Friday, December 18, 2009
Chestnuts, Roasting in an Open Blog...
I'm in the market for for an administrative position in higher ed, and as I've been interviewing, I've noticed two distinct approaches to budget cuts. The first is an across-the-board cut: all departments (or employees or some other variation on this theme) get a 5% cut. The second is to pare underperforming departments and to spare the remaining ones any significant cuts. Any general thoughts?
I could have sworn I had done a piece on this old chestnut, but a quick search didn't reveal one. That's okay; it's worth revisiting anyway.
First, good luck walking into any new administrative role in which your first job is to make cuts. That's a hell of a first impression to make on a new campus. Although people should know better, and they do at some level, there will still be real political damage done. Think of it as skipping the honeymoon and getting straight to the arguments about money. You may be able to recoup some of the losses later when the budgets bounce back, but it's still a rough way to start.
That said, you play the hand you're dealt. Given the need to cut, which way to go?
The advantage to the across-the-board method is that it's quick and relatively easy. It doesn't require much specific local knowledge, which makes it especially appealing for a newcomer. It's unlikely to cause imminent disaster. It reduces the political infighting, at least in the short term, and it's easier to reverse when/if things rebound.
The disadvantage is that it doesn't do anything to improve the long-term strength of the college. When you cut the most productive programs as much as the least, you send a powerful message that productivity doesn't matter. Worse, you actually wind up rewarding waste, since the areas with histories of frugality have to cut bone, while the areas with histories of boondoggle can get away with trimming fat. Over the years, folks will figure that out, and your budget will get lumpy as people squirrel away resources in bizarre places so they'll know what to cut first when the next inevitable crisis hits. I've actually seen this. To add insult to injury, your best people will start leaving, since they'll sense futility on the home front, and your worst people will dig in and get incredibly defensive and bitter. Repeat the cycle a few times, and you wind up with a badly poisoned well.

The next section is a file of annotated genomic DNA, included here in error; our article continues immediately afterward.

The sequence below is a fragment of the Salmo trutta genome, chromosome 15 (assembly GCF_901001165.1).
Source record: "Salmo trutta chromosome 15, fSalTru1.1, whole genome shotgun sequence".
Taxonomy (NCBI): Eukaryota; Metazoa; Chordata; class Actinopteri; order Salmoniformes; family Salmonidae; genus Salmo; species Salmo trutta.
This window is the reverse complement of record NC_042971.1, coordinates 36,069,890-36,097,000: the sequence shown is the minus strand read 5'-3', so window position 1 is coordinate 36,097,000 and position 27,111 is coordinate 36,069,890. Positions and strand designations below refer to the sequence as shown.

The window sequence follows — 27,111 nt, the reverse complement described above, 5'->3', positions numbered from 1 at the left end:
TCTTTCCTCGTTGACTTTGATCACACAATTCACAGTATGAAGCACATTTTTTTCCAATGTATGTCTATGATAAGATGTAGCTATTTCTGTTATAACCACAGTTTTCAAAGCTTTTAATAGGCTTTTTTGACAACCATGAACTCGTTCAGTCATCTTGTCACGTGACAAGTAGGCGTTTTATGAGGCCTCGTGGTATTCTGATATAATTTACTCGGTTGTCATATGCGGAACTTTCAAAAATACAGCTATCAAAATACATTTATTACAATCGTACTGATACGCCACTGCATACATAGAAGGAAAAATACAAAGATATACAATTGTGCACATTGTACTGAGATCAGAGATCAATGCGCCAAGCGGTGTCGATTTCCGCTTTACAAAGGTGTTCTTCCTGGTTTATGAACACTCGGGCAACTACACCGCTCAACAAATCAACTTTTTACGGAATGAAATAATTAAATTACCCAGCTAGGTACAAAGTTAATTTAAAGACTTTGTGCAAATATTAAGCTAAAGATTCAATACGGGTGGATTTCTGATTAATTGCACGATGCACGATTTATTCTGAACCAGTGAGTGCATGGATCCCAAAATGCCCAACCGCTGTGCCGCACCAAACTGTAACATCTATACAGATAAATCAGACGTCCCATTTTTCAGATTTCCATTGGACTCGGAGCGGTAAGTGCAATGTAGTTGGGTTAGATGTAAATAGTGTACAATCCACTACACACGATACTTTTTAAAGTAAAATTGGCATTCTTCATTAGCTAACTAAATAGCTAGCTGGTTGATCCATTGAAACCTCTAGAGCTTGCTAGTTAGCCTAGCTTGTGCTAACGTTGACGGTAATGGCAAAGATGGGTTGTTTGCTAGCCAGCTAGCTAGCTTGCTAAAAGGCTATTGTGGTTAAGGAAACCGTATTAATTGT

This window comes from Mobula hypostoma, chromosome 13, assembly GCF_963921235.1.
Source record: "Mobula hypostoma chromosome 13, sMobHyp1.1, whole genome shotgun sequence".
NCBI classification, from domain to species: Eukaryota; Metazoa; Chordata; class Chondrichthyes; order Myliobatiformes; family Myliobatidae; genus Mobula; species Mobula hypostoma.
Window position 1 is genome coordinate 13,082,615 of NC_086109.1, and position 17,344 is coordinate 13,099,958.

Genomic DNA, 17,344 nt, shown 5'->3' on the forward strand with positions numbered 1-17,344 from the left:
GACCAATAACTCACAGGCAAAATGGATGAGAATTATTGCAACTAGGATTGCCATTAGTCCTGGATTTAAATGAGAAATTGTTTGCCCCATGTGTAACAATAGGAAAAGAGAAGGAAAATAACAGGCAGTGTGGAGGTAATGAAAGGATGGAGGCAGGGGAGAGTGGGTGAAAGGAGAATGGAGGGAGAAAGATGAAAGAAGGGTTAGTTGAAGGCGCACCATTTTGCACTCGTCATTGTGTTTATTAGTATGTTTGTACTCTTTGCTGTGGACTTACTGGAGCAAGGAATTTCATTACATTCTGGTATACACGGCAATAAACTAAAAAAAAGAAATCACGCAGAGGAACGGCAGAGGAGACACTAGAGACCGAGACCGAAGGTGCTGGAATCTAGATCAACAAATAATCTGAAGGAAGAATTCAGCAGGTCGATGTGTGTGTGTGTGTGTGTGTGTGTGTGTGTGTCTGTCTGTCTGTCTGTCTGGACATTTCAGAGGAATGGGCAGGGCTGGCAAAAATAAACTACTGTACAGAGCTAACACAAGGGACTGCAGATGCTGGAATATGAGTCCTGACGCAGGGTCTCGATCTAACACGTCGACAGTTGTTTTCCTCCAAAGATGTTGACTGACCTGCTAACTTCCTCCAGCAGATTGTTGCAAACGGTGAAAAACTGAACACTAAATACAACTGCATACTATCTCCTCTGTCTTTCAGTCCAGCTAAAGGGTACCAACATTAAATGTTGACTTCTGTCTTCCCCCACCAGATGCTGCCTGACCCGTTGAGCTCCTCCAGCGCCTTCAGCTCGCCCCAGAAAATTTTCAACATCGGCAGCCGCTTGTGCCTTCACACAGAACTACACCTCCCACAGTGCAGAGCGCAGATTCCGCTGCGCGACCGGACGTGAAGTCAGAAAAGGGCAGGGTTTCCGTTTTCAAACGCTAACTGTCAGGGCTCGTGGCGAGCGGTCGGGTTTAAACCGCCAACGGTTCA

It's a defensible response to an obviously short-term crisis, but it doesn't work well over time.
The actually-make-choices approach is much riskier in the short term, and it carries a higher risk of imminent disaster. But if you get it right, it opens the possibility of actually strengthening the college over time. Getting it right would involve the standard moves -- the SWOT analysis, environmental scan, etc. -- but also a serious and sustained public conversation with the college as a whole. When push comes to shove, what does your college really care about? (This could be a very tricky exercise for a newcomer, but if you can pull it off, you'll really achieve something.) Will future success require emphasizing a different set of programs, or doubling down on the existing core? What does your college offer that its relevant competitors don't? Is athletics the route to prosperity, a necessary part of local culture, or an afterthought? (Depending on context, it could be any of those.) Are there some historical holdovers, programs that were created in different times that just never quite worked?